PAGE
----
France is one of the rare countries outside the U.S. to create a special legal status for entities that process and store patient health data. A 2002 law created this status, and in 2009 the law took effect. In essence, entities that are neither licensed health care establishments nor HCPs must obtain an authorization from the French Ministry of Health in order to lawfully store patient health data originating from such establishments or HCPs. The authorization requires implementation of rigorous measures to ensure security and confidentiality of patient health data at all phases of the data lifecycle; these requirements are generally seen as the most robust in all of Europe and indeed throughout most the world. A bill now pending in French Parliament would simplify the requirements to obtain authorization and notably align the security requirements with globally-recognized standards, such as PCI DSS. 

Since 2002, Article L. 1111-8  of the Public Health Code has set forth specific rules for entities hosting patient health data (excluding licensed health care establishments and HCPs that host their own data). An entity that wishes to host patient health data must obtain a specific authorization (valid for three years) from the French Ministry of Health. To obtain the authorization the entity must (i) comply with a specific procedure managed by French government agency ASIP Santé, and (ii) obtain an opinion from the French data protection authority (CNIL). In addition, the patient must expressly consent to hosting of his/her health data. Entities applying for authorization must provide extensive information demonstrating that their hosting system is secure and sophisticated enough to ensure that the rules on privacy, access and confidentiality are satisfied and more generally that that health data is secure, especially in light of the risk of inappropriate or unlawful disclosure of such data.

ASIP Santé and the market have significantly matured over the past five years, with agency wait times shrinking and industry actor sophistication growing. For example, a set of FAQ developed by ASIP Santé on its web site explain many aspects of the agency’s approach to managing authorization requests, and interpretation of criteria to obtain authorization.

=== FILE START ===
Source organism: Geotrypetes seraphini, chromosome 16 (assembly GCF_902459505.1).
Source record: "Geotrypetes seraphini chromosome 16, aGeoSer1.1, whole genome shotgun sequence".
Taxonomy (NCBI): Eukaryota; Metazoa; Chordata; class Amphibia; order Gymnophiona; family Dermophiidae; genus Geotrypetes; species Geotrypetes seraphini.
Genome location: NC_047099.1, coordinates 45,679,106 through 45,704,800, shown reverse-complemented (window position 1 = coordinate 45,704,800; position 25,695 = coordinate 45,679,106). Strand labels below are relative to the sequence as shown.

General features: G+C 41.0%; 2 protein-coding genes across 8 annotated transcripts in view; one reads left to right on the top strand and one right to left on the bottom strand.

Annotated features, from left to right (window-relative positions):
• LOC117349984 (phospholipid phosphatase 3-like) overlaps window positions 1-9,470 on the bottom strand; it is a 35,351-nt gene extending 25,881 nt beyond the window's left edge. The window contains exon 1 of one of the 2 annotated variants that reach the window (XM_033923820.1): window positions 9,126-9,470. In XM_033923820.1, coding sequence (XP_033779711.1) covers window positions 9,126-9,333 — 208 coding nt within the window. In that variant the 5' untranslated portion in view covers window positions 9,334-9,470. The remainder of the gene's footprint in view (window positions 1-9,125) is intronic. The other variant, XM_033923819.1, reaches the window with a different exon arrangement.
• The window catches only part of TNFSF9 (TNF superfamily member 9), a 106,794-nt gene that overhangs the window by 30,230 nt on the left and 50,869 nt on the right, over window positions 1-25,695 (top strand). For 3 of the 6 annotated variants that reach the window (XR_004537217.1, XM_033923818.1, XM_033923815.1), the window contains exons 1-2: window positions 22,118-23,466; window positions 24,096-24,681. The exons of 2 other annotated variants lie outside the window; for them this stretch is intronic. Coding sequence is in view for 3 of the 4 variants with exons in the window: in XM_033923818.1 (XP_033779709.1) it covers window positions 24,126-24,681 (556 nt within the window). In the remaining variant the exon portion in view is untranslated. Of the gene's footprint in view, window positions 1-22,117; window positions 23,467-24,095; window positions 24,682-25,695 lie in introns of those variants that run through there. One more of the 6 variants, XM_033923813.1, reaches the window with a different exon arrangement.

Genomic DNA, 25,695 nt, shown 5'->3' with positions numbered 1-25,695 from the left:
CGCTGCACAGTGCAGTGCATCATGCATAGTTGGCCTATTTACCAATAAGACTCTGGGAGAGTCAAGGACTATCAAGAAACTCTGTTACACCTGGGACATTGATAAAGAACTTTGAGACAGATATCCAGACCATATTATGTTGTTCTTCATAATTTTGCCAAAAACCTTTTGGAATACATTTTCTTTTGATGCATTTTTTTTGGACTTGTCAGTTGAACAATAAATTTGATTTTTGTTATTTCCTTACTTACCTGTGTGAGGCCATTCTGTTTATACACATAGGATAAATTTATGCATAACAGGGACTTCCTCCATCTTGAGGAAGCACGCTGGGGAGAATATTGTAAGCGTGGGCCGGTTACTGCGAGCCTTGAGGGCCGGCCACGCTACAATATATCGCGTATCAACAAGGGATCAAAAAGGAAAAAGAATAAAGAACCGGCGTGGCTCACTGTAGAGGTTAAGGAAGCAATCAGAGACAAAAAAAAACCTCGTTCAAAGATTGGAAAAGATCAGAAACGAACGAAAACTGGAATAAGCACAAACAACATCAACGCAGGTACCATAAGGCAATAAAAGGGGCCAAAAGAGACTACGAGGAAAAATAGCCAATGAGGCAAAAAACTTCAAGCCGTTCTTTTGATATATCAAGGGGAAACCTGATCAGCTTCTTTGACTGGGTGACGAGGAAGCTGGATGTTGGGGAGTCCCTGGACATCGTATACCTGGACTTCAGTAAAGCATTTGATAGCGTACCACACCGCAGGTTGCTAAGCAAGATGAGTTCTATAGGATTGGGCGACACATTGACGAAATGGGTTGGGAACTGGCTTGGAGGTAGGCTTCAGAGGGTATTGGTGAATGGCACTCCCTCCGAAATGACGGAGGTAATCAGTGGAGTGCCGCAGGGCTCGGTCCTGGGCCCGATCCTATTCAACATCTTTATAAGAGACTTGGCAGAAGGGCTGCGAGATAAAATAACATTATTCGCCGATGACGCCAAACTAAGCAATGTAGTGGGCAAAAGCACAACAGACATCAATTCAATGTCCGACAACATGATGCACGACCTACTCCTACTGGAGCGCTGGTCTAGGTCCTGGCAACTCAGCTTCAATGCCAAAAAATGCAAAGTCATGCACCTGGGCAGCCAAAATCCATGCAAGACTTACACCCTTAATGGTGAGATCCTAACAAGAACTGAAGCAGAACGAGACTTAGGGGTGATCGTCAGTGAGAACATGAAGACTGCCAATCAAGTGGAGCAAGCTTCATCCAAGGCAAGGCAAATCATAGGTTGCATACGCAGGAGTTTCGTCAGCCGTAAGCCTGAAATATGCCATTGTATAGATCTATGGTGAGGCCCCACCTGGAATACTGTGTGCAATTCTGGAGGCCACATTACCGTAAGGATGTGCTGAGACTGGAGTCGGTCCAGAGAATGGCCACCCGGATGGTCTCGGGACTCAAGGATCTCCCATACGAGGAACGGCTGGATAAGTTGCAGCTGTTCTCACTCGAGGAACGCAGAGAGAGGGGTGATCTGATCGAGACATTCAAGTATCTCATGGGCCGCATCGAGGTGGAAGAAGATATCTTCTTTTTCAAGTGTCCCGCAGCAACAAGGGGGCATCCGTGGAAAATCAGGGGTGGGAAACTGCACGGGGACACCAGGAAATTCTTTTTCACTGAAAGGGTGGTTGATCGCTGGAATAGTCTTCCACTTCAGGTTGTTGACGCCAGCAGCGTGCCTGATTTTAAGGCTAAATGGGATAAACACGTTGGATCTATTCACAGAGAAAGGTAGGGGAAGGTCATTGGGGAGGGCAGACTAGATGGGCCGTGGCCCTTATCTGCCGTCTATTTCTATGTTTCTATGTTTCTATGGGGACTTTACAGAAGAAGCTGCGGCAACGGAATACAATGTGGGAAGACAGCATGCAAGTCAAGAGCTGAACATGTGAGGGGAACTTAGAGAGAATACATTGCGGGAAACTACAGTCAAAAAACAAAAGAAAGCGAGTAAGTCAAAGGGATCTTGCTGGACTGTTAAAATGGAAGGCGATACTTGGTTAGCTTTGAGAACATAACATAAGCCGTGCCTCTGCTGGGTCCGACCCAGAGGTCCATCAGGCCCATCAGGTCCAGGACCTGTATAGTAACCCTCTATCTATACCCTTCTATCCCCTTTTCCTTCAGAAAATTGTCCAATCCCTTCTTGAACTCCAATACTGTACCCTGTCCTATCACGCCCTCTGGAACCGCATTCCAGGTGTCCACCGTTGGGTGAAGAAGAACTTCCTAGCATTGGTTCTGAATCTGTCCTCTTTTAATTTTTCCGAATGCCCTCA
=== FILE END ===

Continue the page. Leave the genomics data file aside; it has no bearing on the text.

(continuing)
However, the authorization procedure remains long (almost eight months to obtain a decision), remains complicated (no more than six forms to complete), and every three years the authorization must be updated.

A bill on modernization of the French health system is currently being debated in the French Parliament and it contains several provisions that could significantly change the regulatory landscape for companies wishing to obtain an authorization.

Among the key changes proposed:

  • patient consent to the transfer of his/her data to a host would no longer be required;
  • a new definition of the scope of hosting requirements. Any person who wants to host personal health data collected or generated in connection with the prevention, diagnosis or treatment of health conditions or illness or in connection with social welfare activities, whether given by a natural person or legal person, would need to be compliant with the hosting requirements.
  • the obligation instituted by ASIP Santé for the host company to engage an HCP responsible for ensuring that professional secrecy requirements are met, would be codified. 

Most importantly, the draft law gives the French government twelve months from the adoption of the law to replace the authorization procedure with an accreditation system.

Specifically, it has been proposed that a technical compliance assessment would be conducted by an accredited certification body. This assessment would encompass the applicant’s procedures, organization and material and human resources.  The security standard to be adopted may be PCI DSS, which would facilitate the security aspects of the accreditation. Nonetheless, data protection laws would still apply in addition to the accreditation.

Finally, it is possible that either ASIP Santé or the CNIL would no longer be implicated in the accreditation.